History and Responsibility: Hebrew Literature and 1948
Stanford University on June 13-14, 2011

In recent decades, the events of 1948 and the question of their moral and political significance have drawn renewed attention from several quarters of Israeli culture. After long years of ruling consensus regarding the factual record and the import of 1948, it now seems as if no concept in Israeli discourse is more fraught with controversy. Indeed, 1948 has become a shibboleth, redrawing the lines of conflict and affiliation within Intellectual circles and academic disciplines as well as in the national political arena. In literature too interest in this period has never been livelier: Yoram Kanyuk, Amos Oz, Nurith Gertz, Meir Shalev, Eshkol Nevo, Michal Govrin (among others) have all published novels and memoirs in recent years that return, each in its own way, to that fateful time and reflect on its consequences.

The goal of our two-day conference is to discuss the resurgence of 1948 in contemporary discourse and examine its significance in the context of Hebrew literature. We will look at the role 1948 has played in prose and verse and discuss the host of aesthetic and moral issues that arise out of attempts to deal with this history. Focusing on questions of memory and responsibility, we will explore the challenges and dangers that attend to the imaginative reconstruction of the past, as well as the promises it may hold.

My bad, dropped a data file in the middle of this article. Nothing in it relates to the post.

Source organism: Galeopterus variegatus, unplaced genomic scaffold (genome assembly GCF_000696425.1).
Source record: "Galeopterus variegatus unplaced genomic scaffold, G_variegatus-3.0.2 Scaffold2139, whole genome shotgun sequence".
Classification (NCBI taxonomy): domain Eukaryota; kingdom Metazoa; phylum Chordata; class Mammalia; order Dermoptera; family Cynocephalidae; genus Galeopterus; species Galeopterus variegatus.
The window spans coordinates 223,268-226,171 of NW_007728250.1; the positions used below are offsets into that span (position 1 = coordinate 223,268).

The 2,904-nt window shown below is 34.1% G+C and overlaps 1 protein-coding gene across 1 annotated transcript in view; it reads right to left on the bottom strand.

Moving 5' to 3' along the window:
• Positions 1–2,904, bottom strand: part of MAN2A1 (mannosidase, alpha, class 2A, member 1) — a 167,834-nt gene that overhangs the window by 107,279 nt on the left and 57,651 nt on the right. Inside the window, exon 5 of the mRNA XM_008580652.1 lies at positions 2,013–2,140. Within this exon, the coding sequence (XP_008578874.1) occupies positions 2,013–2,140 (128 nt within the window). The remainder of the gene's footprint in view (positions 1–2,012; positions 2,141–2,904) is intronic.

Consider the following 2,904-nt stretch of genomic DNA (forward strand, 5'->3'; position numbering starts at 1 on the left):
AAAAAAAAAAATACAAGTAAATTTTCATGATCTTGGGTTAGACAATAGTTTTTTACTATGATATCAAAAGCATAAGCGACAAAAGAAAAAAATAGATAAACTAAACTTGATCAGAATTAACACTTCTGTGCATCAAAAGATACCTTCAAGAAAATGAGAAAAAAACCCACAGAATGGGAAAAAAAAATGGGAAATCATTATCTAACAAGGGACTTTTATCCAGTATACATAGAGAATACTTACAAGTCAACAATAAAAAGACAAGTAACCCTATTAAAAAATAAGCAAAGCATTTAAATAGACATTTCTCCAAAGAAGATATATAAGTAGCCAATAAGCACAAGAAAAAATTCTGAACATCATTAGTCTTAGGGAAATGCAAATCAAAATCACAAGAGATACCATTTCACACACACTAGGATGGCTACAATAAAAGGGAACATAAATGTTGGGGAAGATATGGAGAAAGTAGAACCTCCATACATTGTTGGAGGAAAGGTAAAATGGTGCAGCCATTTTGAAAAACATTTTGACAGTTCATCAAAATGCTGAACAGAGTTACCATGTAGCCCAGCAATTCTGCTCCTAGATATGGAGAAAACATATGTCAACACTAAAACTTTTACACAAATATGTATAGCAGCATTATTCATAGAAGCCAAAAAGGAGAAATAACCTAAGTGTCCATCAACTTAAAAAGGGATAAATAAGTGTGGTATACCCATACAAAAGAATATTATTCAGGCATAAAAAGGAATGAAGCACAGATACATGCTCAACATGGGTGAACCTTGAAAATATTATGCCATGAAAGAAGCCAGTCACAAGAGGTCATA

Conference Chairs:
Hannan Hever, Hebrew University
Amir Eshel, Stanford University
Vered Karti Shemtov, Stanford University

Graduate Student Coordinator:
Nir Evron, Stanford University

Organized by:

Professors Hannan Hever, Vered Karti Shemtov, and Amir Eshel

Graduate Student Coordinator: Nir Evron

Sponsored by:

The Europe Center, The Freeman Spogli Institute for International Studies, School of Humanities & Sciences, The Taube Center for Jewish Studies, The Center for Ethics in Society at Stanford University.